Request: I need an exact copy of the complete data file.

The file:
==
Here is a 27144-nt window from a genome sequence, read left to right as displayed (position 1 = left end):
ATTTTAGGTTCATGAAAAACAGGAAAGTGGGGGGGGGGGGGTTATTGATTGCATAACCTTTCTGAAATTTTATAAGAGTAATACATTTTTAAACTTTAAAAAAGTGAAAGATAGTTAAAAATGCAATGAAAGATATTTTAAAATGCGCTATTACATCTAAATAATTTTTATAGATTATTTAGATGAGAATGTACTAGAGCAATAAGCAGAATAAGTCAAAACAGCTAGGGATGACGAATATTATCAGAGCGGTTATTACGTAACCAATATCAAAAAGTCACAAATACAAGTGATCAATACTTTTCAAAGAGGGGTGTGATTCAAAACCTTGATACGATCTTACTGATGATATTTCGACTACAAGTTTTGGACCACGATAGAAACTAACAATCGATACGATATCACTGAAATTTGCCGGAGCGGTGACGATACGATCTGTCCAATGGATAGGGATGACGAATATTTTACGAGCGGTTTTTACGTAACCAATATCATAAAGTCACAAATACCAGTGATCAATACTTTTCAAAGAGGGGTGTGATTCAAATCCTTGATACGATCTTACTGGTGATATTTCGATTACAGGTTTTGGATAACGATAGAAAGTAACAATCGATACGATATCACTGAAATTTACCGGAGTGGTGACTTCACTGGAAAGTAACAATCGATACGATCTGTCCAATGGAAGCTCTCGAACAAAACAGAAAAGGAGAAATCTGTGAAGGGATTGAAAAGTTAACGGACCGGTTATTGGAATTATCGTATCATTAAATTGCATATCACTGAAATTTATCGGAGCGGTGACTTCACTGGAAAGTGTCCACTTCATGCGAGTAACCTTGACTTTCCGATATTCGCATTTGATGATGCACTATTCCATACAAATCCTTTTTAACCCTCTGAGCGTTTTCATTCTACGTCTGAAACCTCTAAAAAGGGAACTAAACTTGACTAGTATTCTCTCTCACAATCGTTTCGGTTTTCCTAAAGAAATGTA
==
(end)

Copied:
Here is a 27144-nt window from a genome sequence, read left to right as displayed (position 1 = left end):
ATTTTAGGTTCATGAAAAACAGGAAAGTGGGGGGGGGGGGGTTATTGATTGCATAACCTTTCTGAAATTTTATAAGAGTAATACATTTTTAAACTTTAAAAAAGTGAAAGATAGTTAAAAATGCAATGAAAGATATTTTAAAATGCGCTATTACATCTAAATAATTTTTATAGATTATTTAGATGAGAATGTACTAGAGCAATAAGCAGAATAAGTCAAAACAGCTAGGGATGACGAATATTATCAGAGCGGTTATTACGTAACCAATATCAAAAAGTCACAAATACAAGTGATCAATACTTTTCAAAGAGGGGTGTGATTCAAAACCTTGATACGATCTTACTGATGATATTTCGACTACAAGTTTTGGACCACGATAGAAACTAACAATCGATACGATATCACTGAAATTTGCCGGAGCGGTGACGATACGATCTGTCCAATGGATAGGGATGACGAATATTTTACGAGCGGTTTTTACGTAACCAATATCATAAAGTCACAAATACCAGTGATCAATACTTTTCAAAGAGGGGTGTGATTCAAATCCTTGATACGATCTTACTGGTGATATTTCGATTACAGGTTTTGGATAACGATAGAAAGTAACAATCGATACGATATCACTGAAATTTACCGGAGTGGTGACTTCACTGGAAAGTAACAATCGATACGATCTGTCCAATGGAAGCTCTCGAACAAAACAGAAAAGGAGAAATCTGTGAAGGGATTGAAAAGTTAACGGACCGGTTATTGGAATTATCGTATCATTAAATTGCATATCACTGAAATTTATCGGAGCGGTGACTTCACTGGAAAGTGTCCACTTCATGCGAGTAACCTTGACTTTCCGATATTCGCATTTGATGATGCACTATTCCATACAAATCCTTTTTAACCCTCTGAGCGTTTTCATTCTACGTCTGAAACCTCTAAAAAGGGAACTAAACTTGACTAGTATTCTCTCTCACAATCGTTTCGGTTTTCCTAAAGAAATGTA